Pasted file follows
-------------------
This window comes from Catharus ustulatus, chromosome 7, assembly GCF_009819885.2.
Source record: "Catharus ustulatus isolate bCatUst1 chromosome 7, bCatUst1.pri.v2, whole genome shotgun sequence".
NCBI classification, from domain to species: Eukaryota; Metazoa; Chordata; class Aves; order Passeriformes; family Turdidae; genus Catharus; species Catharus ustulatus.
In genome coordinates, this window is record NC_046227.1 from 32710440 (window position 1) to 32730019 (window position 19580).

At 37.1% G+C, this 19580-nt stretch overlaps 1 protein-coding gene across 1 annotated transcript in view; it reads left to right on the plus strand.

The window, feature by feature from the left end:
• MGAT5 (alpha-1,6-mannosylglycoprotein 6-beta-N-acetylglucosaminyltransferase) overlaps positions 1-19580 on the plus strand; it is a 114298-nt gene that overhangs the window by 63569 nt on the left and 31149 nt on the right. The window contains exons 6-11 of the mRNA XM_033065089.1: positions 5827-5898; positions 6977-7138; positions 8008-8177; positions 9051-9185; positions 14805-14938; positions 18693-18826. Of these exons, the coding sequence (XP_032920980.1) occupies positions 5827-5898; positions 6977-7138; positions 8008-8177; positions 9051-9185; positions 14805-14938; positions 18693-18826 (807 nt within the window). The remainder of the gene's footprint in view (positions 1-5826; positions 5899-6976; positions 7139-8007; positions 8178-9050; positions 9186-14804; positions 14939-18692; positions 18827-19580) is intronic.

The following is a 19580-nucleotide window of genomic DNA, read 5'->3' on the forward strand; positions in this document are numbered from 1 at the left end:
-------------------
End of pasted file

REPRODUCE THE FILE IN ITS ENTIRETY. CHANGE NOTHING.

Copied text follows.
This window comes from Catharus ustulatus, chromosome 7, assembly GCF_009819885.2.
Source record: "Catharus ustulatus isolate bCatUst1 chromosome 7, bCatUst1.pri.v2, whole genome shotgun sequence".
NCBI classification, from domain to species: Eukaryota; Metazoa; Chordata; class Aves; order Passeriformes; family Turdidae; genus Catharus; species Catharus ustulatus.
In genome coordinates, this window is record NC_046227.1 from 32710440 (window position 1) to 32730019 (window position 19580).

At 37.1% G+C, this 19580-nt stretch overlaps 1 protein-coding gene across 1 annotated transcript in view; it reads left to right on the plus strand.

The window, feature by feature from the left end:
• MGAT5 (alpha-1,6-mannosylglycoprotein 6-beta-N-acetylglucosaminyltransferase) overlaps positions 1-19580 on the plus strand; it is a 114298-nt gene that overhangs the window by 63569 nt on the left and 31149 nt on the right. The window contains exons 6-11 of the mRNA XM_033065089.1: positions 5827-5898; positions 6977-7138; positions 8008-8177; positions 9051-9185; positions 14805-14938; positions 18693-18826. Of these exons, the coding sequence (XP_032920980.1) occupies positions 5827-5898; positions 6977-7138; positions 8008-8177; positions 9051-9185; positions 14805-14938; positions 18693-18826 (807 nt within the window). The remainder of the gene's footprint in view (positions 1-5826; positions 5899-6976; positions 7139-8007; positions 8178-9050; positions 9186-14804; positions 14939-18692; positions 18827-19580) is intronic.

The following is a 19580-nucleotide window of genomic DNA, read 5'->3' on the forward strand; positions in this document are numbered from 1 at the left end: